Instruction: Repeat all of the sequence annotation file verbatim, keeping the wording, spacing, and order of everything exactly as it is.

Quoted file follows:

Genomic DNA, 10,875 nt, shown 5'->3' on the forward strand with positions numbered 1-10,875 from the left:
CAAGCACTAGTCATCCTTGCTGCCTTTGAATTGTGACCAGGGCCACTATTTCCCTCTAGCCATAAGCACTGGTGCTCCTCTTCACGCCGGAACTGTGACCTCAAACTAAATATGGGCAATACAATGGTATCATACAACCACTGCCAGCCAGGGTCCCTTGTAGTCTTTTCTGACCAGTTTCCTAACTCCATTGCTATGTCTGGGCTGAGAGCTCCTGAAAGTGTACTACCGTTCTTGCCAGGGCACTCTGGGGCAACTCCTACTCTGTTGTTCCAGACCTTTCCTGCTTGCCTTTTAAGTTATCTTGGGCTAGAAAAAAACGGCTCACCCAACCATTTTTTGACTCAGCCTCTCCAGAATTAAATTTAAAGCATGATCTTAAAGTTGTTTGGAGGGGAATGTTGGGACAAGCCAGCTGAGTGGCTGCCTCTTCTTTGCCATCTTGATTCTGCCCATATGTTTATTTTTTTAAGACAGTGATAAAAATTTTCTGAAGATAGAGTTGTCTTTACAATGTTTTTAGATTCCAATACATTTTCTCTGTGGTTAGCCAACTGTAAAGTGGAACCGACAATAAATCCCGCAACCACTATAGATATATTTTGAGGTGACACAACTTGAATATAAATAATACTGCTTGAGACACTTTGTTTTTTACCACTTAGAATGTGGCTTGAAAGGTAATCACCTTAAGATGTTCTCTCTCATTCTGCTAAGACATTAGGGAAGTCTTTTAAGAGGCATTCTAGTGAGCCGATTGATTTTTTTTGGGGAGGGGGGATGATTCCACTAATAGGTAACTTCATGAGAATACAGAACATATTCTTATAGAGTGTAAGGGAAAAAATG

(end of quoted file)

Genomic DNA, 10,875 nt, shown 5'->3' on the forward strand with positions numbered 1-10,875 from the left:
CAAGCACTAGTCATCCTTGCTGCCTTTGAATTGTGACCAGGGCCACTATTTCCCTCTAGCCATAAGCACTGGTGCTCCTCTTCACGCCGGAACTGTGACCTCAAACTAAATATGGGCAATACAATGGTATCATACAACCACTGCCAGCCAGGGTCCCTTGTAGTCTTTTCTGACCAGTTTCCTAACTCCATTGCTATGTCTGGGCTGAGAGCTCCTGAAAGTGTACTACCGTTCTTGCCAGGGCACTCTGGGGCAACTCCTACTCTGTTGTTCCAGACCTTTCCTGCTTGCCTTTTAAGTTATCTTGGGCTAGAAAAAAACGGCTCACCCAACCATTTTTTGACTCAGCCTCTCCAGAATTAAATTTAAAGCATGATCTTAAAGTTGTTTGGAGGGGAATGTTGGGACAAGCCAGCTGAGTGGCTGCCTCTTCTTTGCCATCTTGATTCTGCCCATATGTTTATTTTTTTAAGACAGTGATAAAAATTTTCTGAAGATAGAGTTGTCTTTACAATGTTTTTAGATTCCAATACATTTTCTCTGTGGTTAGCCAACTGTAAAGTGGAACCGACAATAAATCCCGCAACCACTATAGATATATTTTGAGGTGACACAACTTGAATATAAATAATACTGCTTGAGACACTTTGTTTTTTACCACTTAGAATGTGGCTTGAAAGGTAATCACCTTAAGATGTTCTCTCTCATTCTGCTAAGACATTAGGGAAGTCTTTTAAGAGGCATTCTAGTGAGCCGATTGATTTTTTTTGGGGAGGGGGGATGATTCCACTAATAGGTAACTTCATGAGAATACAGAACATATTCTTATAGAGTGTAAGGGAAAAAATG